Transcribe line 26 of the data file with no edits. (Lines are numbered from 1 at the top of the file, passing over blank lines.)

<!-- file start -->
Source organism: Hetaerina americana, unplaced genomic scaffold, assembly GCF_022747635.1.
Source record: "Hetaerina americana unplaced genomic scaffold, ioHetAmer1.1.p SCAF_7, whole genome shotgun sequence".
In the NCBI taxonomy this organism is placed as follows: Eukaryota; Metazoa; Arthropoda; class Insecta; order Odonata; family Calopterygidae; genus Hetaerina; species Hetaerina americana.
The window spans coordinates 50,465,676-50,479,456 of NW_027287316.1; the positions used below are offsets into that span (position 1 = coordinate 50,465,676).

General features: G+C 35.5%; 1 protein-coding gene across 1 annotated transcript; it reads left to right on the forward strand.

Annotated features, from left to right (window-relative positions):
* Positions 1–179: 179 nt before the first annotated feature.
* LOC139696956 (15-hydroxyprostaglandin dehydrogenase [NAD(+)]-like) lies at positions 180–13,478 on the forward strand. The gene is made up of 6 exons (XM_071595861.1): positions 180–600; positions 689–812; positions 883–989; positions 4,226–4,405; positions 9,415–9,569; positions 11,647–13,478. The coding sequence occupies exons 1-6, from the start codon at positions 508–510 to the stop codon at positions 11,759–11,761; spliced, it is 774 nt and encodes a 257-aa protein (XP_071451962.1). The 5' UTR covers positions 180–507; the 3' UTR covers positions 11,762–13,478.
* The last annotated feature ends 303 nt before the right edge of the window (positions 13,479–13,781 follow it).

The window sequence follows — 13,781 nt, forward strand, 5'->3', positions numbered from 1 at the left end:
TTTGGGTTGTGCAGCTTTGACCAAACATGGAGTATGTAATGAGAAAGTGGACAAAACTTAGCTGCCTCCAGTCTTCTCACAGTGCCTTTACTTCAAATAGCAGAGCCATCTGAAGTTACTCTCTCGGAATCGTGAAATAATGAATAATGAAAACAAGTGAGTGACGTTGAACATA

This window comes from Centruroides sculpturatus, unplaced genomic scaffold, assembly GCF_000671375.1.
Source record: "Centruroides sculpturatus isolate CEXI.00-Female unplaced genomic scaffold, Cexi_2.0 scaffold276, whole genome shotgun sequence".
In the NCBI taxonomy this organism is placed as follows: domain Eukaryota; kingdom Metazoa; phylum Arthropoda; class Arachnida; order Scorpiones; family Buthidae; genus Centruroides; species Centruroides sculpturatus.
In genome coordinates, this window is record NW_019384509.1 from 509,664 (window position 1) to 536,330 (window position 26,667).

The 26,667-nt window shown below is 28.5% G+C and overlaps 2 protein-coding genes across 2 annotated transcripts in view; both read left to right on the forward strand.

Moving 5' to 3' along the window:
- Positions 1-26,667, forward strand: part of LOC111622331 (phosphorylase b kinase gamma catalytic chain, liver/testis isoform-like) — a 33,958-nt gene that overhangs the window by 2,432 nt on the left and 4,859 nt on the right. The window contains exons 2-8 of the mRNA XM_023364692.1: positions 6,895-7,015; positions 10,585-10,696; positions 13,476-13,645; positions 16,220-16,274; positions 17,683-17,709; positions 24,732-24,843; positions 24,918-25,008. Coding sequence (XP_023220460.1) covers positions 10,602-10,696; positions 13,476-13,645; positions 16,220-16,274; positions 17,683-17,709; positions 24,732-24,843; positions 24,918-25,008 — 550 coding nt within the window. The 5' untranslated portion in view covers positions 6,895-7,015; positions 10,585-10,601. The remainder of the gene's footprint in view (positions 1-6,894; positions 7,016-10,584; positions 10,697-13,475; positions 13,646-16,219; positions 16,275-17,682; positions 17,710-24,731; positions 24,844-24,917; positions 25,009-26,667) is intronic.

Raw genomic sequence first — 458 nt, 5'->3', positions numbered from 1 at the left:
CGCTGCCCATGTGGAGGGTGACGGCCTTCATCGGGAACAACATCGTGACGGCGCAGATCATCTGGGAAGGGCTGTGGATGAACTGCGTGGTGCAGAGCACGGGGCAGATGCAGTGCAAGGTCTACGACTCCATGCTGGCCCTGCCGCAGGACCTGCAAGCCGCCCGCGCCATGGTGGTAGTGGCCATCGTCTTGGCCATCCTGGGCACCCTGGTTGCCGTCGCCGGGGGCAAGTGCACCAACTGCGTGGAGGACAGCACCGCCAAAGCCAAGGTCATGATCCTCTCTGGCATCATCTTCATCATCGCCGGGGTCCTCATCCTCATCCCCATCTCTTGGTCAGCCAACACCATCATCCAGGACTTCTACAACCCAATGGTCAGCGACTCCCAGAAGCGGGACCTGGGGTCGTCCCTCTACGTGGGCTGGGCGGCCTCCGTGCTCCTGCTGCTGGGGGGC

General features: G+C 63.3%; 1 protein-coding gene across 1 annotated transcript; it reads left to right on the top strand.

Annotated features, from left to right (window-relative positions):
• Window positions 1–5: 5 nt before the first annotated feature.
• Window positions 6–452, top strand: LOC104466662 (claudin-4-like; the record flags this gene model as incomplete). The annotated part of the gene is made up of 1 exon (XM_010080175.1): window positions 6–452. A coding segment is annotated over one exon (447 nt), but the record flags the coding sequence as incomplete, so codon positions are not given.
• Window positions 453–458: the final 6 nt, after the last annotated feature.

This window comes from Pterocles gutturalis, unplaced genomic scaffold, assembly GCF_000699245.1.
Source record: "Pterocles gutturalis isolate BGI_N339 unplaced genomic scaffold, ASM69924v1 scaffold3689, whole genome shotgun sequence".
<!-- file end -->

This window comes from Pterocles gutturalis, unplaced genomic scaffold, assembly GCF_000699245.1.